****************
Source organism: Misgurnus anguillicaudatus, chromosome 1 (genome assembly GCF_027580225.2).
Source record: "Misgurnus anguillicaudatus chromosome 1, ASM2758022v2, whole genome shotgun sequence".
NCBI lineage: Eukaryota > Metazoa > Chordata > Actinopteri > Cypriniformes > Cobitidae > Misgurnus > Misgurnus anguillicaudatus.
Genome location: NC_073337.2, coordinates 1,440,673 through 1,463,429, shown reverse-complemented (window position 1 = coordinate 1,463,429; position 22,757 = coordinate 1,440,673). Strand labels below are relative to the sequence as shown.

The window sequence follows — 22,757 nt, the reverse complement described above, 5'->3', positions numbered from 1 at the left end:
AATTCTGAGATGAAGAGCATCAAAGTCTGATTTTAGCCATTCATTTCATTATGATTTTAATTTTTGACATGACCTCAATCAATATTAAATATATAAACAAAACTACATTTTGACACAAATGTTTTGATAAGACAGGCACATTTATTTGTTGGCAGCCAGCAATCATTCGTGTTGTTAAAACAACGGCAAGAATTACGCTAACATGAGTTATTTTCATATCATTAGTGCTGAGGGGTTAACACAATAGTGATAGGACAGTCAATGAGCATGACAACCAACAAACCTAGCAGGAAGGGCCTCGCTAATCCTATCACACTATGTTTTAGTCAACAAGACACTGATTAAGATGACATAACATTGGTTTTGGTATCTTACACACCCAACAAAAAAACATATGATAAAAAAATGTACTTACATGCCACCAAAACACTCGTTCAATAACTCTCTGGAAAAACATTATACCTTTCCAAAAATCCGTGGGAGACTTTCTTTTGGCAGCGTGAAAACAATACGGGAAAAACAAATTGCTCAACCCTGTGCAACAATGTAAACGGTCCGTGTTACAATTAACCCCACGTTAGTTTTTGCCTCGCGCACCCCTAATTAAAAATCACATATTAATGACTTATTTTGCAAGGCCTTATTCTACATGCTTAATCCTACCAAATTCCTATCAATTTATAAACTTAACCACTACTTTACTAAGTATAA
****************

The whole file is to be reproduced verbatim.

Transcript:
Source organism: Misgurnus anguillicaudatus, chromosome 1 (genome assembly GCF_027580225.2).
Source record: "Misgurnus anguillicaudatus chromosome 1, ASM2758022v2, whole genome shotgun sequence".
NCBI lineage: Eukaryota > Metazoa > Chordata > Actinopteri > Cypriniformes > Cobitidae > Misgurnus > Misgurnus anguillicaudatus.
Genome location: NC_073337.2, coordinates 1,440,673 through 1,463,429, shown reverse-complemented (window position 1 = coordinate 1,463,429; position 22,757 = coordinate 1,440,673). Strand labels below are relative to the sequence as shown.

The window sequence follows — 22,757 nt, the reverse complement described above, 5'->3', positions numbered from 1 at the left end:
AATTCTGAGATGAAGAGCATCAAAGTCTGATTTTAGCCATTCATTTCATTATGATTTTAATTTTTGACATGACCTCAATCAATATTAAATATATAAACAAAACTACATTTTGACACAAATGTTTTGATAAGACAGGCACATTTATTTGTTGGCAGCCAGCAATCATTCGTGTTGTTAAAACAACGGCAAGAATTACGCTAACATGAGTTATTTTCATATCATTAGTGCTGAGGGGTTAACACAATAGTGATAGGACAGTCAATGAGCATGACAACCAACAAACCTAGCAGGAAGGGCCTCGCTAATCCTATCACACTATGTTTTAGTCAACAAGACACTGATTAAGATGACATAACATTGGTTTTGGTATCTTACACACCCAACAAAAAAACATATGATAAAAAAATGTACTTACATGCCACCAAAACACTCGTTCAATAACTCTCTGGAAAAACATTATACCTTTCCAAAAATCCGTGGGAGACTTTCTTTTGGCAGCGTGAAAACAATACGGGAAAAACAAATTGCTCAACCCTGTGCAACAATGTAAACGGTCCGTGTTACAATTAACCCCACGTTAGTTTTTGCCTCGCGCACCCCTAATTAAAAATCACATATTAATGACTTATTTTGCAAGGCCTTATTCTACATGCTTAATCCTACCAAATTCCTATCAATTTATAAACTTAACCACTACTTTACTAAGTATAA